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Posted on July 8, 2014 (5774) By Rabbi Label Lam | Series: | Level:

And Moshe spoke to HASHEM, saying: “Let HASHEM, the G-d of the spirits of all flesh, set a man over the congregation, who may go out before them, and who may come in before them, and who may lead them out, and who may bring them in; that the congregation of HASHEM not be as sheep which have no shepherd.” And HASHEM said unto Moshe: “Take for yourself Yehoshua the son of Nun, a man of spirit, and press your hand upon him; and set him before Elazar the priest, and before all of the congregation; and give him a charge in their sight. And you shall place your glory honor upon him so that all the congregation of the children of Israel should accept…And Moshe did as HASHEM commanded him; and he took Yehoshua, and set him before Elazar the priest, and before all of the congregation, and he placed his hands upon him, and charged him, as the HASHEM spoke by the hand of Moshe. (Bamidbar 27:16-23)

Why was Yehoshua chosen to replace Moshe? Was he the biggest scholar in the generation? What makes someone worthy of leadership? What was his special merit?

Recently I heard the following story about Reb Elchonon Wasserman ztl. He came to the United States from Europe before the 2nd World War to collect money to support his Yeshiva in Baronovitch. He was staying in Williamsburg, Brooklyn. Someone told him about a successful Jewish clothing manufacturer in Manhattan that had many hundreds of workers but refused to give charity. Reb Elchonon took up the challenge of going to visit this businessman.

When he arrived at the workplace he was given a less than warm reception. The boss finally welcomed him into his office and anticipating the request for money, he curtly questioned him about why he had come. Reb Elchonon stood in full stature (he was a tall man) and showed him where a button on his jacket had become loose. The man was stunned and relieved and so immediately he called over one of his workers from the coat manufacturing division and following instructions, they secured all the buttons on the Rabbi’s coat. Reb Elchonon graciously thanked them and he left.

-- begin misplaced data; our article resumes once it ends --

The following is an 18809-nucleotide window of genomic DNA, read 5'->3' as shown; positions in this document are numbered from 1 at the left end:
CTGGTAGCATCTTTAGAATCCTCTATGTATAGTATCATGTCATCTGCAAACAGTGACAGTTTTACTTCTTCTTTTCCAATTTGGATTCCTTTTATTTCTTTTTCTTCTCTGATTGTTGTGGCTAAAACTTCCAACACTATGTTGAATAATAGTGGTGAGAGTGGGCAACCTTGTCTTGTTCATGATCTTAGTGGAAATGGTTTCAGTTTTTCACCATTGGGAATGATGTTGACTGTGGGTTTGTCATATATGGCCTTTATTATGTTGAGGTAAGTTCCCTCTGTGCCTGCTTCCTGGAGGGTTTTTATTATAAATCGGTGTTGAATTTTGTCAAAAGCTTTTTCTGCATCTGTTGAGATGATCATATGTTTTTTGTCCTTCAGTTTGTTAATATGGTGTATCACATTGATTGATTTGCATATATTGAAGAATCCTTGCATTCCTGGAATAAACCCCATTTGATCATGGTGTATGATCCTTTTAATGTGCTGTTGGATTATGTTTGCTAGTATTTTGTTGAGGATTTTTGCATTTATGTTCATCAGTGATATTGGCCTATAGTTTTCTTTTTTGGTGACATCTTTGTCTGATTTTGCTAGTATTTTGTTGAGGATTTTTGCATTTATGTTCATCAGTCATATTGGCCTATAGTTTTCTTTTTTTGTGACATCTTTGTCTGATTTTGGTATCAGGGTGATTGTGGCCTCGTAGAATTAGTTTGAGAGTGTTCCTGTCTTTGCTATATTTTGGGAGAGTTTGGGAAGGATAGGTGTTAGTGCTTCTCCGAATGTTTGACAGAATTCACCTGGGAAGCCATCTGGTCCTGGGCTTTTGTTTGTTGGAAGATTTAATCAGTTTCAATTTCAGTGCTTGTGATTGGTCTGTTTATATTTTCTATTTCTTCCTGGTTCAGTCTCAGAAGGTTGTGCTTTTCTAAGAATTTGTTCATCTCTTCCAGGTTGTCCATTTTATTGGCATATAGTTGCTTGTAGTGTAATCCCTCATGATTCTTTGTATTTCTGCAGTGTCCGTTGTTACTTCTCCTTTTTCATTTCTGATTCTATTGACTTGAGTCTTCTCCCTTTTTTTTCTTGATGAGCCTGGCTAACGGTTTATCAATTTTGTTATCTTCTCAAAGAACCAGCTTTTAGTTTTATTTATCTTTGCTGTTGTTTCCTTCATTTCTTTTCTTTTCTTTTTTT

A short while later it dawned on this businessman the oddity of that visit. He called for Reb Elchonon and asked him, “Did you really come all the way from Williamsburg just get a few buttons sewn on your jacket?” Reb Elchonon responded frankly, “No! I came from Baronovitch!” “Are you telling me”, the manufacturer wondered, “that you came all the way from Europe just to have buttons secured on your coat?” Reb Elchonon answered question firmly, “Are you telling me that your soul made the long journey through the many heavenly layers down to this world, a much longer distance, only to sew buttons on coats?” The words penetrated the man’s heart and sent Reb Elchonon back with a handsome donation.

What happened here? Was it just that Reb Elchonon, in his brilliance, had managed to push the right buttons or maybe there’s another explanation as well. The Talmud in Brochos makes the following almost paradoxical statement; “It is greater to service (assist) a Talmud Scholar more than even learning from him!” Why is that so?

Wouldn’t it be better to learn the writings of a great scholar rather than to help him with his bags?! The Talmud Scholar is a living symphony of Torah priorities and human sensitivities. Studying a few notes of music Mozart would not be one part as transformational as experiencing the music itself. At the giving of the Torah we are told that “the nation saw the- Kolos” sounds. The one who assists the scholar sees in action what others only hear or understanding intellectually. There is a world to be gained from that proximity that cannot be gotten from scholarship alone.

Reb Aaron Kotler ztl. said that a person needs a “Zechus Torah”, a merit of Torah, to be able to give to Torah. Perhaps, even that small action earned the coat manufacturer a “Zechus Torah” and that gave him the merit to participate in supporting Torah.

Our sages tell us that Yehoshua was the one who would set up the tables for the Moshe’s lectures. He was the designated helper that put him constant contact with Moshe. He had the ongoing merit of seeing the symphony. DvarTorah, Copyright © 2007 by Rabbi Label Lam and